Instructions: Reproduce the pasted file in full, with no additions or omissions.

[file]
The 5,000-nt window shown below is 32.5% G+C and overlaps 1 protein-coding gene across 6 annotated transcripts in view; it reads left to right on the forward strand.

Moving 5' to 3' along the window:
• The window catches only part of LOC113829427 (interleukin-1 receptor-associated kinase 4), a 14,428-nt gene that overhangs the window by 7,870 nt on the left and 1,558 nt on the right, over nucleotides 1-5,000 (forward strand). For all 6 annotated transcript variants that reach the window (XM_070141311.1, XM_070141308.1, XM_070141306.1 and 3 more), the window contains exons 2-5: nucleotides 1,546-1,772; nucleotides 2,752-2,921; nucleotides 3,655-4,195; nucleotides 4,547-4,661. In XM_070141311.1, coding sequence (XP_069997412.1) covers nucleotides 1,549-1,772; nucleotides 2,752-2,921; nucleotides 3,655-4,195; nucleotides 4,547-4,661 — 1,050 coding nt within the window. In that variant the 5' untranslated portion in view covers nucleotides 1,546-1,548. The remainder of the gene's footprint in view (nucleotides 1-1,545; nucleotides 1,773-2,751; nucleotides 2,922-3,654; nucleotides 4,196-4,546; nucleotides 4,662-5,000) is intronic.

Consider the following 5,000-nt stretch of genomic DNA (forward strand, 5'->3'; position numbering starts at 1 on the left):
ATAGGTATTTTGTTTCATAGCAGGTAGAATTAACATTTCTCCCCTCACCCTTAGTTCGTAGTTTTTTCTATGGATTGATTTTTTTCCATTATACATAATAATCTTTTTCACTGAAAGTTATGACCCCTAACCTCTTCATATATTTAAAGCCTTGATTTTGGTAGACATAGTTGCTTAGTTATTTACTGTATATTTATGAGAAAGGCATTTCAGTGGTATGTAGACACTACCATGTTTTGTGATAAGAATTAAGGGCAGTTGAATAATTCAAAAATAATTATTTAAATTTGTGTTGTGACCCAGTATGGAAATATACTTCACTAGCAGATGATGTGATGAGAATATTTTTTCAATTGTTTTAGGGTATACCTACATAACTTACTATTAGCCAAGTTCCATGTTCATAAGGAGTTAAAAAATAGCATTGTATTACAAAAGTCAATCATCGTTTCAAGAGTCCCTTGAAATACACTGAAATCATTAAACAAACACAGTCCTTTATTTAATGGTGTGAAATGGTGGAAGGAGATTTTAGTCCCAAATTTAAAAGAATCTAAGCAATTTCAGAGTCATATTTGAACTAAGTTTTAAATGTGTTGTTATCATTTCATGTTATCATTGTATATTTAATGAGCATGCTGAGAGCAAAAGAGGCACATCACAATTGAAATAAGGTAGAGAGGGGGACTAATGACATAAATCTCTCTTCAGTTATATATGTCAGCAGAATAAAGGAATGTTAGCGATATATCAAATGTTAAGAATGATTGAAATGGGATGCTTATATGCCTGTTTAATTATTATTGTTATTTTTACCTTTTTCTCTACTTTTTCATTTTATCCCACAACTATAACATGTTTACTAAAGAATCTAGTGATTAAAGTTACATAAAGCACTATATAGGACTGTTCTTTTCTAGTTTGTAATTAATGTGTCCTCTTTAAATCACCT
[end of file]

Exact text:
The 5,000-nt window shown below is 32.5% G+C and overlaps 1 protein-coding gene across 6 annotated transcripts in view; it reads left to right on the forward strand.

Moving 5' to 3' along the window:
• The window catches only part of LOC113829427 (interleukin-1 receptor-associated kinase 4), a 14,428-nt gene that overhangs the window by 7,870 nt on the left and 1,558 nt on the right, over nucleotides 1-5,000 (forward strand). For all 6 annotated transcript variants that reach the window (XM_070141311.1, XM_070141308.1, XM_070141306.1 and 3 more), the window contains exons 2-5: nucleotides 1,546-1,772; nucleotides 2,752-2,921; nucleotides 3,655-4,195; nucleotides 4,547-4,661. In XM_070141311.1, coding sequence (XP_069997412.1) covers nucleotides 1,549-1,772; nucleotides 2,752-2,921; nucleotides 3,655-4,195; nucleotides 4,547-4,661 — 1,050 coding nt within the window. In that variant the 5' untranslated portion in view covers nucleotides 1,546-1,548. The remainder of the gene's footprint in view (nucleotides 1-1,545; nucleotides 1,773-2,751; nucleotides 2,922-3,654; nucleotides 4,196-4,546; nucleotides 4,662-5,000) is intronic.

Consider the following 5,000-nt stretch of genomic DNA (forward strand, 5'->3'; position numbering starts at 1 on the left):
ATAGGTATTTTGTTTCATAGCAGGTAGAATTAACATTTCTCCCCTCACCCTTAGTTCGTAGTTTTTTCTATGGATTGATTTTTTTCCATTATACATAATAATCTTTTTCACTGAAAGTTATGACCCCTAACCTCTTCATATATTTAAAGCCTTGATTTTGGTAGACATAGTTGCTTAGTTATTTACTGTATATTTATGAGAAAGGCATTTCAGTGGTATGTAGACACTACCATGTTTTGTGATAAGAATTAAGGGCAGTTGAATAATTCAAAAATAATTATTTAAATTTGTGTTGTGACCCAGTATGGAAATATACTTCACTAGCAGATGATGTGATGAGAATATTTTTTCAATTGTTTTAGGGTATACCTACATAACTTACTATTAGCCAAGTTCCATGTTCATAAGGAGTTAAAAAATAGCATTGTATTACAAAAGTCAATCATCGTTTCAAGAGTCCCTTGAAATACACTGAAATCATTAAACAAACACAGTCCTTTATTTAATGGTGTGAAATGGTGGAAGGAGATTTTAGTCCCAAATTTAAAAGAATCTAAGCAATTTCAGAGTCATATTTGAACTAAGTTTTAAATGTGTTGTTATCATTTCATGTTATCATTGTATATTTAATGAGCATGCTGAGAGCAAAAGAGGCACATCACAATTGAAATAAGGTAGAGAGGGGGACTAATGACATAAATCTCTCTTCAGTTATATATGTCAGCAGAATAAAGGAATGTTAGCGATATATCAAATGTTAAGAATGATTGAAATGGGATGCTTATATGCCTGTTTAATTATTATTGTTATTTTTACCTTTTTCTCTACTTTTTCATTTTATCCCACAACTATAACATGTTTACTAAAGAATCTAGTGATTAAAGTTACATAAAGCACTATATAGGACTGTTCTTTTCTAGTTTGTAATTAATGTGTCCTCTTTAAATCACCT